Rethinking the Impact of Microfinance in Africa: 'Business Change' or Social Emancipation

Leo de Haan, Alfred Lakwo
2010 European Journal of Development Research  
This paper questions received wisdom that the benefits of microfinance start with poverty reduction and are subsequently followed by social emancipation. Taking the case of Uganda and by using a consensual people-centred relevance test to assess the impact of microfinance on poverty alleviation, microfinance is shown not to improve much the well-being of microfinance clients. Only marginal well-being gains are achieved by clients. However, a subsequent (gender) power relations analysis reveals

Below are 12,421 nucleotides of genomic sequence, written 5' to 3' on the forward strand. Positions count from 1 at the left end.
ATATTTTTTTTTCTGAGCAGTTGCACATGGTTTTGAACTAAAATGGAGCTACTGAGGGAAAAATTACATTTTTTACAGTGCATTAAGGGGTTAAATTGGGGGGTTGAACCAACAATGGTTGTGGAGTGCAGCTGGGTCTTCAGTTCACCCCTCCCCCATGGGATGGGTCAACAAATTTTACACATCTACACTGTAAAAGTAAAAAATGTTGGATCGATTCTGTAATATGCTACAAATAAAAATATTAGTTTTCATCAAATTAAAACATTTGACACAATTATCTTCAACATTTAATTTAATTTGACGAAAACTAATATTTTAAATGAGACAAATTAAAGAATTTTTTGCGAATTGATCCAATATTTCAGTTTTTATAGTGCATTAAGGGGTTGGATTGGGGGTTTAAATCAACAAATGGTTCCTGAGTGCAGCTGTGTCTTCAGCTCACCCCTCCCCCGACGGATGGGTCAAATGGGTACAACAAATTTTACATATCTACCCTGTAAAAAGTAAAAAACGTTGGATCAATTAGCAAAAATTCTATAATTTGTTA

more » ... hat in spite of these marginal well-being gains, the women clients achieved more emancipation. The paper calls for a rethinking of the microfinance (outreach) campaign in Africa and of the controversy between a business or welfarist approach to microfinance. The paper suggests that social emancipation should be pursued in its own right rather than waiting for poverty reduction to occur first. (132 words) * denotes significant at p<.05 Source: Household survey by Lakwo ENDNOTES i The ABP is the pension fund of 2.6 million Dutch civil servants and assures income security for its members and their families in cases of disability and death, and in retirement. ii This figure is equal to at least half the Gross Domestic Product (GDP) of the whole of Sub-Saharan Africa produced by over 750 million people.
doi:10.1057/ejdr.2010.32 fatcat:jvztdjqjkra2hobix3uluxzmki